The Curse of the Turtle  by Thomas Roy  Illustrated by Rex Backhaus-Smith
The Curse of the Turtle by Thomas Roy
The Curse of the Turtle by Thomas Roy
The Curse of the Turtle by Thomas Roy
The Curse of the Turtle by Thomas Roy
The Curse of the Turtle by Thomas Roy
The Curse of the Turtle by Thomas Roy
The Curse of the Turtle by Thomas Roy
The Curse of the Turtle by Thomas Roy
The Curse of the Turtle by Thomas Roy
The Curse of the Turtle by Thomas Roy
The Curse of the Turtle by Thomas Roy

The Curse of the Turtle by Thomas Roy

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The Curse of the Turtle

by Thomas Roy

Illustrated by Rex Backhaus-Smith

The Bodley Head, 1977, [First Edition], ISBN 037030019X, black and white illustrations in text, illustrated title page, hardcover, dustjacket

Very Good Condition, minor edge and shelf wear, minor rubbing and bumping to edges and corners, previous owners faint lead pencil notes on front endpaper, price-clipped dustjacket shows a little edge and shelf wear with a little rubbing and bumping to edges and corners (see photographs)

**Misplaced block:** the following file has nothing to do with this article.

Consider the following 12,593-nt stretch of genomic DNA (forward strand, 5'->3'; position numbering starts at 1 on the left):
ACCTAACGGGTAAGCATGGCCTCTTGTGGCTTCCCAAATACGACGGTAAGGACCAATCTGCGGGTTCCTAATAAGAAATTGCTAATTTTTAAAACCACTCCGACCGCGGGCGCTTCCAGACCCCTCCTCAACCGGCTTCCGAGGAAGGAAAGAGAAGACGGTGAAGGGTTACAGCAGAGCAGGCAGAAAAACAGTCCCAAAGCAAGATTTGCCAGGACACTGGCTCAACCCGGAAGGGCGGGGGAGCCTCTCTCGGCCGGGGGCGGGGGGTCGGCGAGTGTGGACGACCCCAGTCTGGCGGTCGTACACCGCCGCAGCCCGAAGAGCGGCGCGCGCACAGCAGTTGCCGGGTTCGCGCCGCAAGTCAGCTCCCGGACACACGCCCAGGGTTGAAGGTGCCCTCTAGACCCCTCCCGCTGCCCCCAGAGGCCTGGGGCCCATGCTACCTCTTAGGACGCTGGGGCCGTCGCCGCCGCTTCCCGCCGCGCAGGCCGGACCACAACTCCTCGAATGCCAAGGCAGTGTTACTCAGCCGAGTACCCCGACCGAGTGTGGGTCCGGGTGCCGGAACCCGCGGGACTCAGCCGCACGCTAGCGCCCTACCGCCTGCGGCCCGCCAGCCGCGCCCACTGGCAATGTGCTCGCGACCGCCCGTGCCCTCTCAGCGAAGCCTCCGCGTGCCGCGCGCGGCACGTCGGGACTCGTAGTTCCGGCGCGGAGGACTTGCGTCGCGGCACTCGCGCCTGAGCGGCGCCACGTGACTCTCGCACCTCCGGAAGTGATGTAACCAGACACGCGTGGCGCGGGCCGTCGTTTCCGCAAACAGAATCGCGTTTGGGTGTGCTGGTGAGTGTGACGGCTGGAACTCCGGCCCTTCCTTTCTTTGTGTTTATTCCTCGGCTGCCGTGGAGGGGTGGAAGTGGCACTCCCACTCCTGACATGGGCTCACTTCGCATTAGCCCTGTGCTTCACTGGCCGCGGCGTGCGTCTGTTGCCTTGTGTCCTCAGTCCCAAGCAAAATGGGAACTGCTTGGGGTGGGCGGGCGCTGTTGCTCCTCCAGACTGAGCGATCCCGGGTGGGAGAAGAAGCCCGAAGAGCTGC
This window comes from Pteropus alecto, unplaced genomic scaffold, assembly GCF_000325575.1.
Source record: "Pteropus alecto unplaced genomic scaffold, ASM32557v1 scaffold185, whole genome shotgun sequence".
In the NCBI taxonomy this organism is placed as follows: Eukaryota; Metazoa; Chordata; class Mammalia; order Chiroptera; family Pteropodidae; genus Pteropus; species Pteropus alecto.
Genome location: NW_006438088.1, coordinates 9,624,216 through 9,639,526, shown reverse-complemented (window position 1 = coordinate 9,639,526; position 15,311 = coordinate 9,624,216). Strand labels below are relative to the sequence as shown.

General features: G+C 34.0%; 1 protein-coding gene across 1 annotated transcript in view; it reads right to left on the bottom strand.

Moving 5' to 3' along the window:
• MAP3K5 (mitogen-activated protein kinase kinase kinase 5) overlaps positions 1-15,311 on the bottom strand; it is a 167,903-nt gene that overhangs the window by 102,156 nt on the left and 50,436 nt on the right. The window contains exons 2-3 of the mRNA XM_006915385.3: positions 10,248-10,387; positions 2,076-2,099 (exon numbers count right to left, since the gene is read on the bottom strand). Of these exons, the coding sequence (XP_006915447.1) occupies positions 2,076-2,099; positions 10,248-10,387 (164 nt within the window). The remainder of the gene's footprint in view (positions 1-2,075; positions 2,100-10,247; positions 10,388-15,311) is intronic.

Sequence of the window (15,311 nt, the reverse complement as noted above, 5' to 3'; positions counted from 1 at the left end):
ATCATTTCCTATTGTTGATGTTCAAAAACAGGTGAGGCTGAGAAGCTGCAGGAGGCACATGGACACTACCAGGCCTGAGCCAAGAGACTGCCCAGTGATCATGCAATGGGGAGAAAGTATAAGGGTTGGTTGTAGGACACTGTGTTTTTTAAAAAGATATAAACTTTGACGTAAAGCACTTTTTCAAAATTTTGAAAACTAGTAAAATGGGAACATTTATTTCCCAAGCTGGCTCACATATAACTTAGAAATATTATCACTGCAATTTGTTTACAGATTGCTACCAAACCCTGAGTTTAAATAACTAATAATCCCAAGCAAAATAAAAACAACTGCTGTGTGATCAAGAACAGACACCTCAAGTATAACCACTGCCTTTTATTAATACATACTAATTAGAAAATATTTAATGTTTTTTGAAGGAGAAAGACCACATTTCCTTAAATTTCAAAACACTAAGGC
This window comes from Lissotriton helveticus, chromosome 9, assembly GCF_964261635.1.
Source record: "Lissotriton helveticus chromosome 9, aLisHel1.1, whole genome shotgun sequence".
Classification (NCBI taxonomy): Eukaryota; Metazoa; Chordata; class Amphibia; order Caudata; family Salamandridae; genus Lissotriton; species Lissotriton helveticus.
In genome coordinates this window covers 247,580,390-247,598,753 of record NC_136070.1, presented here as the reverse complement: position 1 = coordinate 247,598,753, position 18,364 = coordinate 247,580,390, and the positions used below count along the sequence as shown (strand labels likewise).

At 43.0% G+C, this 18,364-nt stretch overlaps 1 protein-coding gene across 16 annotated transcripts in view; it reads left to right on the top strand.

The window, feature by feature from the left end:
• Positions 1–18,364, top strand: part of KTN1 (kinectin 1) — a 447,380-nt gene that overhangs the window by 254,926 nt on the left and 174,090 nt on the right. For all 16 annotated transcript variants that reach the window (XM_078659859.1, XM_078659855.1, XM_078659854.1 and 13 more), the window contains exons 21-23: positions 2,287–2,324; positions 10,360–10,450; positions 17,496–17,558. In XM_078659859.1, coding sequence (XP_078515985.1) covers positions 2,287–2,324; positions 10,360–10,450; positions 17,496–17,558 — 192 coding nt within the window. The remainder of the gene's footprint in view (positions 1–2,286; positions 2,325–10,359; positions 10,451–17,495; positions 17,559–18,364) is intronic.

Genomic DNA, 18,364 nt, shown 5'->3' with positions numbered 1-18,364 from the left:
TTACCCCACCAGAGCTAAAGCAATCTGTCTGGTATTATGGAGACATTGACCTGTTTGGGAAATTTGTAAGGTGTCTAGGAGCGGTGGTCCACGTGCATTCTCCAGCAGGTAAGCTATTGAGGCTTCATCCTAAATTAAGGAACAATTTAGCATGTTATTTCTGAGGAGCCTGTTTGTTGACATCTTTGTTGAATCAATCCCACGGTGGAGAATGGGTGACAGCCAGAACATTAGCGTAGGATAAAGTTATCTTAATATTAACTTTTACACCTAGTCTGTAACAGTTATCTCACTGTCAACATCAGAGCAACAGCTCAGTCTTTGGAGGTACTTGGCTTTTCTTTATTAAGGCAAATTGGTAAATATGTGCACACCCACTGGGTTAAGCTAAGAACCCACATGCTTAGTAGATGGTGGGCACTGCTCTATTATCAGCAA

“At the Aboriginal camp, a quarter of a mile from Oonaderra, the Brent family’s homestead, the corroboree fires cast an eerie glow over the assembled tribesmen and the tall, commanding figure of their leader, Tajalli, silhouetted against the timeless backdrop of the Australian bush.
Behind a burnt-out tree, Jimmy Brent watches.  Suddenly Tajalli raises his shield in his left hand and in the minutes that follow, the boy watches spellbound as an invocation is chanted to the god, Oona, the great turtle.  What jimmy sees urges him to find out later from Tajurra, Tajalli’s son, the meaning of the ceremony; it is then that he learns of the curse that broods over Oonaderra and of the resentment the Aborigines have been harbouring against his family, the Brents, since they first settled the tribe’s sacred land in 1895.
With the unfolding of this fascinating tale, Thomas Roy evokes the beautiful and symbolic culture of the Aborigines, the harshness of life on Australia’s wild Cape York Peninsula and the binding loyalty between Jimmy and Tajurra who realize, as one tragedy follows another, that the survival of Oonaderra depends on the reconciliation between black and white.”